Stand by Me is today widely regarded as a classic cult movie about four boys’ journey from childhood to adulthood. This 1986 coming-of-age drama directed by Rob Reiner (When Harry Met Sally…, A Few Good Men) has become a timeless manifesto of youth and friendship that has transcended generations. Based on the novella The Body by American author Stephen King (It, Carrie, The Shining), published in 1982, this is not the only movie Rob Reiner has made based on one of King’s works. In 1990 he directed Misery, centered around King’s novel of the same name.
The movie’s title comes from Ben E. King‘s famous song, Stand by Me, originally recorded in 1961.
A rite of passage
Writer Gordie LaChance (Richard Dreyfuss) tells the story he is turning into a novel: a memoir about his youth in Castle Rock, Oregon. Set in the summer of 1959, it is the story of four children who set out on a journey to find the body of a young boy who disappeared near the town a few days earlier. They are Gordie, Chris, Teddy, and Vern. Gordie (Wil Wheaton) is a quiet boy with a passion for telling stories. He lost his beloved big brother in a car accident. Chris (River Phoenix) is Gordie’s best friend and the one who seems to understand him best. He wants to get rid of his family’s bad reputation. Teddy (Corey Feldman) is the most eccentric of the group. His father is a mentally insane ex-soldier. Lastly, Vern (Jerry O’Connell) is the most clumsy and accident-prone. He is often the victim of the group’s mockery.
The journey to find a dead body turns into a journey to find themselves. A rite of passage through which the four lost children return home matured and changed forever. Using a nostalgic perspective, Rob Reiner tells a story that explores the innocence of childhood and the power of friendship. But the movie also focuses on the inner traumas and insecurities typical of growing up. The way Stand by Me tackles its themes makes it similar to other coming-of-age stories such as Lesli Linka Glatter‘s Now and Then (1995) and Stephen Chbosky‘s The Perks of Being a Wallflower (2012).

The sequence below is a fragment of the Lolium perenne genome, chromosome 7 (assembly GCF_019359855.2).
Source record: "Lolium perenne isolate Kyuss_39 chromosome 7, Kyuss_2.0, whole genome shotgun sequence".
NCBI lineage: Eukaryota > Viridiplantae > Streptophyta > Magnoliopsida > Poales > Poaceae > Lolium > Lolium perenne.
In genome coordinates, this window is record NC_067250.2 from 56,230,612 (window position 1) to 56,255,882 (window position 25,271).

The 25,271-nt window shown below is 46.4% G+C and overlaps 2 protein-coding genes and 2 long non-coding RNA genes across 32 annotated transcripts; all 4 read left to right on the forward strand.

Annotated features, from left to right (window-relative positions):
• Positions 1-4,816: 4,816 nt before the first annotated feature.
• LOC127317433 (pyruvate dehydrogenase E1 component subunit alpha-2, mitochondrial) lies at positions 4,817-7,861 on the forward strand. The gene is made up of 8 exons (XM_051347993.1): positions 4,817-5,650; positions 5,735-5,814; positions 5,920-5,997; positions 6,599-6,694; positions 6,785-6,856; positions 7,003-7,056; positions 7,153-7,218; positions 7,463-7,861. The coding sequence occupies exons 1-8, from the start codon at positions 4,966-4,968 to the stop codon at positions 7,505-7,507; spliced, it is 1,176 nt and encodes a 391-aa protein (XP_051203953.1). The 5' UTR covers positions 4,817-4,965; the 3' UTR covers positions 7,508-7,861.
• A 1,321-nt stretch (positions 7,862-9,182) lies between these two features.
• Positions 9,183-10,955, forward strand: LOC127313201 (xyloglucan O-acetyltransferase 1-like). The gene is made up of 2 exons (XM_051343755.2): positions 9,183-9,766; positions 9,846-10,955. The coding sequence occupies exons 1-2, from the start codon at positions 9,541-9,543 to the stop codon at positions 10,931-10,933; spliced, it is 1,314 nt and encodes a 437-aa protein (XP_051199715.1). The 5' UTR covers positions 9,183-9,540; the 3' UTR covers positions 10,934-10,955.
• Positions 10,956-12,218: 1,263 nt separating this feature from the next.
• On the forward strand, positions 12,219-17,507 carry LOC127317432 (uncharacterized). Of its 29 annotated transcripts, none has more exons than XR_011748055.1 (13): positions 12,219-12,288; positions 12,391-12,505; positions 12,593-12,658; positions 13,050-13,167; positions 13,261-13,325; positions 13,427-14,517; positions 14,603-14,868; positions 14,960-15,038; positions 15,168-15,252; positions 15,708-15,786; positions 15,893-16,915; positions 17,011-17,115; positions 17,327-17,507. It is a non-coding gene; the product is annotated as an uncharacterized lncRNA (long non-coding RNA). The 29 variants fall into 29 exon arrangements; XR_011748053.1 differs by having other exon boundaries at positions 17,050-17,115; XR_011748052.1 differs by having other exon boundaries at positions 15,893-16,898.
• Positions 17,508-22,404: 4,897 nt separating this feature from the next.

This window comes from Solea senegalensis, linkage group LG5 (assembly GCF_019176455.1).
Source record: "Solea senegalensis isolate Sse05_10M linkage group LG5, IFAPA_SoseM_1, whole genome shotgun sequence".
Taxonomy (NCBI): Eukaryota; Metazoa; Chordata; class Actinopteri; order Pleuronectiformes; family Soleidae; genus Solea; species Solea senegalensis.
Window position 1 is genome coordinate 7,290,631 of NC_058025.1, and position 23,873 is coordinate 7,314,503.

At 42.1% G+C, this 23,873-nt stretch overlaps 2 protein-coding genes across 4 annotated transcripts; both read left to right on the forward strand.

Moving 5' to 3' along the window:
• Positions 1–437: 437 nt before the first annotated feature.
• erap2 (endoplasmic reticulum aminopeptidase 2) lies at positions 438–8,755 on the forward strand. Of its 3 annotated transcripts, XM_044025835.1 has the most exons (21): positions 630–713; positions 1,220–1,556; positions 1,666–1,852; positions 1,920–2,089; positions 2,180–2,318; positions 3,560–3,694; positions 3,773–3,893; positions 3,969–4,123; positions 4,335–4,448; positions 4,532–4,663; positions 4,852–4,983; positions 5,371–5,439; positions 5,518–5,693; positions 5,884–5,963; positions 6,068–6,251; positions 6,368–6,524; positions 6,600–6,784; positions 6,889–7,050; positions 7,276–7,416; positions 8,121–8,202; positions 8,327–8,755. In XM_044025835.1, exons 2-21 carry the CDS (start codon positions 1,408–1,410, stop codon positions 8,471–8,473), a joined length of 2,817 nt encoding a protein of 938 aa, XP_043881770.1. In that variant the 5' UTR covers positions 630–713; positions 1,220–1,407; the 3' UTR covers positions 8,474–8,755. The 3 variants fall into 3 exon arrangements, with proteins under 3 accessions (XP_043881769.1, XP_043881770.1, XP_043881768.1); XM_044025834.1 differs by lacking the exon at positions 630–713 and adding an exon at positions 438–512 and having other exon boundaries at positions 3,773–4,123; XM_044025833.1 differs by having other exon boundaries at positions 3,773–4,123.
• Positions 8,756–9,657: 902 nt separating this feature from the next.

Recreating Maine’s topography
Castle Rock is a small fictional town in Maine (the movie changed its location to Oregon) created by Stephen King. It is the setting for many of his novels such as The Dead Zone (1979) and Doctor Sleep (2013). In addition, Castle Rock is also a Hulu anthology TV show featuring characters and themes from King’s stories.
This is not unusual for Stephen King. Indeed, the author has also created the fictional Maine towns of Derry (the setting of It, Insomnia, and 11/22/63) and Jerusalem’s Lot (Salem’s Lot).
The power of the ’80s
A group of outsiders venturing out and discovering the power of friendship as a means of survival and redemption is a central theme not only in Stand by Me but also in other movies of the 1980s. A notable example is Richard Donner‘s The Goonies (1985). Fun fact: the main cast of The Goonies includes Corey Feldman (Teddy in Stand by Me).
Hence, thanks to a poetic representation of brotherhood and the journey from childhood to adulthood, Stand by Me has become a classic cult movie that has successfully transcended generations. Indeed, the movie’s popularity still echoes today along with other ’80s movies that successfully explored the theme of friendship, and proved to have lasting power. Such as Francis Ford Coppola‘s The Outsiders (1983), John Hughes‘s The Breakfast Club (1985), and Joel Schumacher‘s St. Elmo’s Fire (1985).
It is no mystery that the Duffer brothers found great inspiration in Stand by Me and other ’80s pop culture in creating their Netflix show Stranger Things. Indeed, Matt Duffer stated that they auditioned the kids for Stranger Things using scenes from Stand by Me. Plus, talking about the movie, Ross Duffer said:
Of course, watching Stand by Me is, to me, the pinnacle of child performances in movies or shows. It doesn’t get much better than that, and those kids, you feel like you know them instantly and they feel real.Ross Duffer in an interview for Vulture
In the end, Stand by Me proves that movies can define an era and a generation. And that they can continue to inspire audiences and storytellers many years after their release.